The key distinction feature of German universities of applied sciences is inclusion of a paid practical training (practical job) “Praxissemester” in the study program. Such trainings are carried in premises of private businesses or public institutions/administrations aimed at placing the student closer to the labour market needs.
Teaching professors in Fachhochschulen, despite being academics, have a strong background of professional experience in the labour market, out of the academia.
German Universities of applied sciences offer the following study courses:
Along with other German universities of applied sciences, there is a “Verwaltungsfachhochschulen”. They provide study programs especially designed for training and educating civil servants of the Federal public administration. There are about 29 such institutions in Germany, and they are sponsored and managed by the Federation or the Land.
Note: In some Landers Fachhochschulen is called “Hochschulen für angewandte Wissenschaften”.
German professional Academies “Berufsakademien” are higher education institutions providing alternative education through the academic training entitling students, who have finished the upper secondary education and have a university entrance qualification, to practice a specific profession.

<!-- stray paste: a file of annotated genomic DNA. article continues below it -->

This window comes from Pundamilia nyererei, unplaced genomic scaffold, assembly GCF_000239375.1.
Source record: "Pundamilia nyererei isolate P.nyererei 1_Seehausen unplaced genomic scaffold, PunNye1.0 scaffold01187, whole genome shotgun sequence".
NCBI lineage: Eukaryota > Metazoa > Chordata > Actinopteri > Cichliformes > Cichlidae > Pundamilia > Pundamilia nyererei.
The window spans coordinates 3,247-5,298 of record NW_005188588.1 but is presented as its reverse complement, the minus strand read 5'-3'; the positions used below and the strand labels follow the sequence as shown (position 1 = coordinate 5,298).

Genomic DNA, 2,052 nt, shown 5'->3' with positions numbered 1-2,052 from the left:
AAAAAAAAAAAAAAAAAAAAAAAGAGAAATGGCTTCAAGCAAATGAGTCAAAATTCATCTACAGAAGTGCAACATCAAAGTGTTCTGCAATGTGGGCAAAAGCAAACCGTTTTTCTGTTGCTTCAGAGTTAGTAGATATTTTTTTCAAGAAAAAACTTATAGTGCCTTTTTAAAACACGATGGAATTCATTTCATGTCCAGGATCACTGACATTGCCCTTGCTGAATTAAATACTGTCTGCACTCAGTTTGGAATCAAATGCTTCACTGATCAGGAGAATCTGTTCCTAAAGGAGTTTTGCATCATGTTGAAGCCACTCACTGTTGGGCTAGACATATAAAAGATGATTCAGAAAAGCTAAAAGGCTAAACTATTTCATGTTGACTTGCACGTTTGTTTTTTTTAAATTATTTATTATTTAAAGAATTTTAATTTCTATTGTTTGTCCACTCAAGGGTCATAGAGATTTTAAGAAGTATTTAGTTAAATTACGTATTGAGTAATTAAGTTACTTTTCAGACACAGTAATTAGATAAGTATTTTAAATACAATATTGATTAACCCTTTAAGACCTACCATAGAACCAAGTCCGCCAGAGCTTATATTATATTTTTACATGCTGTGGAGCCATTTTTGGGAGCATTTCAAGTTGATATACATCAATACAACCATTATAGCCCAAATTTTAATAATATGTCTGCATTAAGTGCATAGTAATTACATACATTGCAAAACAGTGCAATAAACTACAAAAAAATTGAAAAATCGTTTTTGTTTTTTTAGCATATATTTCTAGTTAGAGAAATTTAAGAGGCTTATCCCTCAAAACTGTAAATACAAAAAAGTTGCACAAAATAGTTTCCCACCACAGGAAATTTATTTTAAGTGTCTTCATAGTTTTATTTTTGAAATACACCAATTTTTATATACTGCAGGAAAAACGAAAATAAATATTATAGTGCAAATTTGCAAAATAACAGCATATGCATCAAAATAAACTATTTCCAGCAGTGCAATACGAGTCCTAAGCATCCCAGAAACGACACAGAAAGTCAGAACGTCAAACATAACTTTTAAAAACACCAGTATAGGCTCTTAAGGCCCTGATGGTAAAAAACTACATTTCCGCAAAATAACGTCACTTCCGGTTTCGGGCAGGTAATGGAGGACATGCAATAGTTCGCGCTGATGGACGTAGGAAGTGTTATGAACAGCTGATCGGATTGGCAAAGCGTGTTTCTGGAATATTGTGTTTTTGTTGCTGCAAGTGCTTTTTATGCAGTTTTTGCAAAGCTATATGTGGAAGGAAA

The first higher education qualification in Germany is the Bachelor degree. The standard period of study “Regelstudienzeit” in a Bachelor program is 6 semesters, or 3 full academic years. In Universities of Applied Sciences bachelor studies last 6-7 semesters, by also including the practical work. In German Colleges of Art and Music such studies last about 8 semesters or 4 academic years. In Professional Academies they last 3 academic years. In Fachschulen bachelor degree studies last 2 academic years.
Depending the type of higher education institution of higher education issuing it, there are different Bachelor titles, as follows:
Which Are the Offered Bachelor Degree Fields of Study in Germany?
Bachelor Study Fields in German Universities and Equivalent Institutions.
German universities and equal institutions are recognized for providing the widest range of study courses compared to other institutions offering tertiary education.
Study courses offered by German universities and equivalent institutions are the following:
International Bachelor study programs that German universities and equal institutions offer are:
Bachelor Study Fields in German Universities of Applied Sciences.
German Fachhochschulens provide the following Bachelor study courses:
International Bachelor study programs that German Universities of Applied Sciences offer are:
Bachelor Study Fields in German Fachschulen.
Bachelor study programs that institutions of the continuing vocational training offer are:
Core Bachelor subjects of study in these institutions are:
Bachelor Study Fields in German Berufsakademien.
Bachelor study programs that professional academies in Germany offer are: